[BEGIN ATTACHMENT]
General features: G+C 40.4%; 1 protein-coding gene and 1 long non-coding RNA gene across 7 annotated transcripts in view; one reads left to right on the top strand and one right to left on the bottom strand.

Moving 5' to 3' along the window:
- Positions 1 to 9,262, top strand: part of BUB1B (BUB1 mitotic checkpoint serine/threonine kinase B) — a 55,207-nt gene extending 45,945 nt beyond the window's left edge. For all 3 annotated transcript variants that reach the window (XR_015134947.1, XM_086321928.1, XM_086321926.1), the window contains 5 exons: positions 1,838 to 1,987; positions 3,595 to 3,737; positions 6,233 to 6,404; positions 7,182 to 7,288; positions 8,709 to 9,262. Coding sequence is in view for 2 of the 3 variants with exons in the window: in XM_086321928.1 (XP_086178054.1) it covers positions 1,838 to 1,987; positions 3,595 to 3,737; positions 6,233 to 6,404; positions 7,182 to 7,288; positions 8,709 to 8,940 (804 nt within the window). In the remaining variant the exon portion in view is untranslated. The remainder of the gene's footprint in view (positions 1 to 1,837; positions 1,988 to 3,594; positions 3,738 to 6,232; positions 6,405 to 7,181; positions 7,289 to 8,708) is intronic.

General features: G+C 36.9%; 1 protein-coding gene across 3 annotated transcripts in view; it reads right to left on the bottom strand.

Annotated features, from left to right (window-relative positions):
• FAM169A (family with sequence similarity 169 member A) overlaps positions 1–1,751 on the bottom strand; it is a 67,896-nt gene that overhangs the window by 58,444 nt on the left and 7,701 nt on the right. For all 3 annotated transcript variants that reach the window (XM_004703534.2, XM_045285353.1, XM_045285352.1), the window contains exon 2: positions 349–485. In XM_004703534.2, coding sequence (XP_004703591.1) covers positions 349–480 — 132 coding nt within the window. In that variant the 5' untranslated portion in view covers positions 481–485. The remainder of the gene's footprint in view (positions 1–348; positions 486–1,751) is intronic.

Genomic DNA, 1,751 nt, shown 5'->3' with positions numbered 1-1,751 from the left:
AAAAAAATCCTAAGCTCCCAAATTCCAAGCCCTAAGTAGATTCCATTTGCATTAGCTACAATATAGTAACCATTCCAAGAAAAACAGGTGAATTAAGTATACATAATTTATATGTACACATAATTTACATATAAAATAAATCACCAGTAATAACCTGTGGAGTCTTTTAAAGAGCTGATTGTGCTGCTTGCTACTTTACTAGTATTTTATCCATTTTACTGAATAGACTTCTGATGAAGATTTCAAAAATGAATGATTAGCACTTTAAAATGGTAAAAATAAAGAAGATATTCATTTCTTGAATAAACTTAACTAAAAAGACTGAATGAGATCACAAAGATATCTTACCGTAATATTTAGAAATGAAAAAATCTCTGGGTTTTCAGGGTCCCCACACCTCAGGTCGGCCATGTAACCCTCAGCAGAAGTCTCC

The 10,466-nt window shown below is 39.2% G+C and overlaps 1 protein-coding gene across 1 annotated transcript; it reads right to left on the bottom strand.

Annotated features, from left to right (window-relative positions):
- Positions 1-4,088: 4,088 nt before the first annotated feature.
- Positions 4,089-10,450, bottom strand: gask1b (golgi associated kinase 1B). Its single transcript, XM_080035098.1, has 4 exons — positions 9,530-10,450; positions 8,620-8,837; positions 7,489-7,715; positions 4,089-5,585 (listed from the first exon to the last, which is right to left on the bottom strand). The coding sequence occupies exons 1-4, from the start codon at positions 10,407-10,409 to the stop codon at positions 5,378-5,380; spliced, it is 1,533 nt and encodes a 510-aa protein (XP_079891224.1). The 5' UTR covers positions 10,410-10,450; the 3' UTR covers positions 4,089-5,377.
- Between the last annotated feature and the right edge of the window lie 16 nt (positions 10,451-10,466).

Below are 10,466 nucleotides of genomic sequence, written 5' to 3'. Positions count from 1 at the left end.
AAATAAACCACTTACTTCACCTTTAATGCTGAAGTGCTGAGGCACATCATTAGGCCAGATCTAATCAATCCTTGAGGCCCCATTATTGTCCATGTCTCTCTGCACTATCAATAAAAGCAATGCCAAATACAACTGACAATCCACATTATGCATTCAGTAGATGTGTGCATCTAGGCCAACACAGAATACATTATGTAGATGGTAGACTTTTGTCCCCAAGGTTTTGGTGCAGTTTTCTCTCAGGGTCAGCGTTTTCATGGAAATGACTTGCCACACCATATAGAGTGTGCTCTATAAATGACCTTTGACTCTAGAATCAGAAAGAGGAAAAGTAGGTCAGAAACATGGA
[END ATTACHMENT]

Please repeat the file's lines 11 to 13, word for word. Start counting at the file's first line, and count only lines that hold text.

- Positions 1-4,088: 4,088 nt before the first annotated feature.
- Positions 4,089-10,450, bottom strand: gask1b (golgi associated kinase 1B). Its single transcript, XM_080035098.1, has 4 exons — positions 9,530-10,450; positions 8,620-8,837; positions 7,489-7,715; positions 4,089-5,585 (listed from the first exon to the last, which is right to left on the bottom strand). The coding sequence occupies exons 1-4, from the start codon at positions 10,407-10,409 to the stop codon at positions 5,378-5,380; spliced, it is 1,533 nt and encodes a 510-aa protein (XP_079891224.1). The 5' UTR covers positions 10,410-10,450; the 3' UTR covers positions 4,089-5,377.
- Between the last annotated feature and the right edge of the window lie 16 nt (positions 10,451-10,466).